The dataset that specifies the desired inputs and outputs is called the training data or training set. Algorithms such as backpropagation are iterative, meaning that they converge to a better weight configuration each time they are run on the data set.
Overfitting occurs when the neural network continues to learn its training set almost perfectly but starts performing worse on unseen data. The reason this occurs is because the neural network starts learning the noise or error in the data rather than the underlying relationship. This usually occurs when the neural network learns a model that has too many parameters relative to the size of the data.
An example of overfitting can occur when trying to fit a polynomial to a set of data points. For example, consider a linear fit that has relatively small error and, although it fails to pass through all of the data points, generalizes the underlying trend quite well. On the other hand, one could use a high-degree polynomial and force it to go through every data point. However, it is likely that this high-degree polynomial would be worse at generalizing and extrapolating the data, compared to the linear fit.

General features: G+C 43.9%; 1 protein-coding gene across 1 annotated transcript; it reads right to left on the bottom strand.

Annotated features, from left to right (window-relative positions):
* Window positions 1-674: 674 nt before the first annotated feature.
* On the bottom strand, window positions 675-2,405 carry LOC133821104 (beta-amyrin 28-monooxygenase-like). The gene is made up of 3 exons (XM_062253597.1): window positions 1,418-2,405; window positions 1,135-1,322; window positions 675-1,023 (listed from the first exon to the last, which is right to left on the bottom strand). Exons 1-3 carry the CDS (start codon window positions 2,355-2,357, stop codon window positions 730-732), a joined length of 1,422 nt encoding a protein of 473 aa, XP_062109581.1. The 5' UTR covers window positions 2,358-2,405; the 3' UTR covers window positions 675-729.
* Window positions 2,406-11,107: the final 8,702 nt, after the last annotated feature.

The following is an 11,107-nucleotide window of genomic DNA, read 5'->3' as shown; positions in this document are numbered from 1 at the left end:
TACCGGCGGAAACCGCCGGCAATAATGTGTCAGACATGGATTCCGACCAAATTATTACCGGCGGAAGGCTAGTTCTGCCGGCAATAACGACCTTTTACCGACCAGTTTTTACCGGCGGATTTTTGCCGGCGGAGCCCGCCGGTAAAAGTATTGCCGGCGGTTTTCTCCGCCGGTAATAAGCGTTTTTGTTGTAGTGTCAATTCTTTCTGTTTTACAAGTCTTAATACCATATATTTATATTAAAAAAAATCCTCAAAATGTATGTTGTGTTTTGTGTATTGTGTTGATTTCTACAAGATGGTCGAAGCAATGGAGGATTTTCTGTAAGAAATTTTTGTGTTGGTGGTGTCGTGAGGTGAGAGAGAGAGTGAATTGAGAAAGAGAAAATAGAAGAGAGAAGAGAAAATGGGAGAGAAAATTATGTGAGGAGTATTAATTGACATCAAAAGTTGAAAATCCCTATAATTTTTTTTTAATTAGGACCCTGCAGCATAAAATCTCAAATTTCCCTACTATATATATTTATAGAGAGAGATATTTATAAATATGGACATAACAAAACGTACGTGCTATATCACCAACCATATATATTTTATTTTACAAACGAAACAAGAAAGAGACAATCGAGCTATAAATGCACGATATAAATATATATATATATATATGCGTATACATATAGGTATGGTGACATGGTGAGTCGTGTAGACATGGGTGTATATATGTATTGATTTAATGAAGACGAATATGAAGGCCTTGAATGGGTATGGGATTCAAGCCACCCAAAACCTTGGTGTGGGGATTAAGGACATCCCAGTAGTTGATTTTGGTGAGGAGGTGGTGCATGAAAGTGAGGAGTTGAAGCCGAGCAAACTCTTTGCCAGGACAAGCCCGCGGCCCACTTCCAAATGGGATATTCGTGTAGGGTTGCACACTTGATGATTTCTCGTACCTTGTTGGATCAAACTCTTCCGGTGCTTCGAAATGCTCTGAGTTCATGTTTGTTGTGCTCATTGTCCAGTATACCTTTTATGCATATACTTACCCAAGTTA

Overfitting, or overtraining, occurs similarly in neural networks. It can be prevented by using a technique called cross-validation. The idea behind cross-validation is to split the training set into two: a set of examples to train with, and a validation set to test against. The neural network trains using the training set, whereas it is tested on the validation set. Prediction accuracy on the validation set is used to determine which model to use.
Overfitting occurs when the performance of the network continues to improve on the training set, while its performance on the validation (or testing) set begins to deteriorate. In other words, the error decreases on training data, while it begins to increase on the validation data. The training of the neural network should stop once the validation error has reached its global minimum, to prevent overtraining.